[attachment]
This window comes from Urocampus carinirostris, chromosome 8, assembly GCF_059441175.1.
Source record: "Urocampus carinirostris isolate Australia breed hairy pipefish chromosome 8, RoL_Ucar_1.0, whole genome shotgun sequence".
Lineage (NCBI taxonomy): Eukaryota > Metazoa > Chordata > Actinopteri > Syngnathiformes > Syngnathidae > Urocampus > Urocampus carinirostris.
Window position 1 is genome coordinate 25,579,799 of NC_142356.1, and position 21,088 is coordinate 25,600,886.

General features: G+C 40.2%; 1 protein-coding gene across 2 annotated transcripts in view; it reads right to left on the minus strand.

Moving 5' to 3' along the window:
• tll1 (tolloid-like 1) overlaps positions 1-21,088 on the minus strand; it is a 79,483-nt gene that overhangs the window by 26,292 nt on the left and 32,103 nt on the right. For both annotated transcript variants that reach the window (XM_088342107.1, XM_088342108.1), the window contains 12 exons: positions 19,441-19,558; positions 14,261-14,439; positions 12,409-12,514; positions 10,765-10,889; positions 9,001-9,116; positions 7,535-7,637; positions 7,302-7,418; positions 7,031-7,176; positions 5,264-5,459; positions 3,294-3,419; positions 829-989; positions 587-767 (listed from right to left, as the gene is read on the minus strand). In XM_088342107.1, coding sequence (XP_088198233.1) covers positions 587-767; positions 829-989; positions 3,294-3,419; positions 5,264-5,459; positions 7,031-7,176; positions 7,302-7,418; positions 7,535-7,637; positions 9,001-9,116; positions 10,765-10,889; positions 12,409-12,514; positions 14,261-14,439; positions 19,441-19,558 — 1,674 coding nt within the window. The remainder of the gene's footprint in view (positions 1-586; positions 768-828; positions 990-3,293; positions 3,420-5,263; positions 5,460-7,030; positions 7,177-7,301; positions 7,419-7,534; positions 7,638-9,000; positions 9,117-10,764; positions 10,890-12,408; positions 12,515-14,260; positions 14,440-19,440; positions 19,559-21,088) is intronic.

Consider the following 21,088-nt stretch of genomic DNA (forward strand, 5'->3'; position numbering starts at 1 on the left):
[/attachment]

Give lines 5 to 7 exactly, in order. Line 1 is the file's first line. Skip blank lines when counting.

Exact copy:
General features: G+C 40.2%; 1 protein-coding gene across 2 annotated transcripts in view; it reads right to left on the minus strand.

Moving 5' to 3' along the window:
• tll1 (tolloid-like 1) overlaps positions 1-21,088 on the minus strand; it is a 79,483-nt gene that overhangs the window by 26,292 nt on the left and 32,103 nt on the right. For both annotated transcript variants that reach the window (XM_088342107.1, XM_088342108.1), the window contains 12 exons: positions 19,441-19,558; positions 14,261-14,439; positions 12,409-12,514; positions 10,765-10,889; positions 9,001-9,116; positions 7,535-7,637; positions 7,302-7,418; positions 7,031-7,176; positions 5,264-5,459; positions 3,294-3,419; positions 829-989; positions 587-767 (listed from right to left, as the gene is read on the minus strand). In XM_088342107.1, coding sequence (XP_088198233.1) covers positions 587-767; positions 829-989; positions 3,294-3,419; positions 5,264-5,459; positions 7,031-7,176; positions 7,302-7,418; positions 7,535-7,637; positions 9,001-9,116; positions 10,765-10,889; positions 12,409-12,514; positions 14,261-14,439; positions 19,441-19,558 — 1,674 coding nt within the window. The remainder of the gene's footprint in view (positions 1-586; positions 768-828; positions 990-3,293; positions 3,420-5,263; positions 5,460-7,030; positions 7,177-7,301; positions 7,419-7,534; positions 7,638-9,000; positions 9,117-10,764; positions 10,890-12,408; positions 12,515-14,260; positions 14,440-19,440; positions 19,559-21,088) is intronic.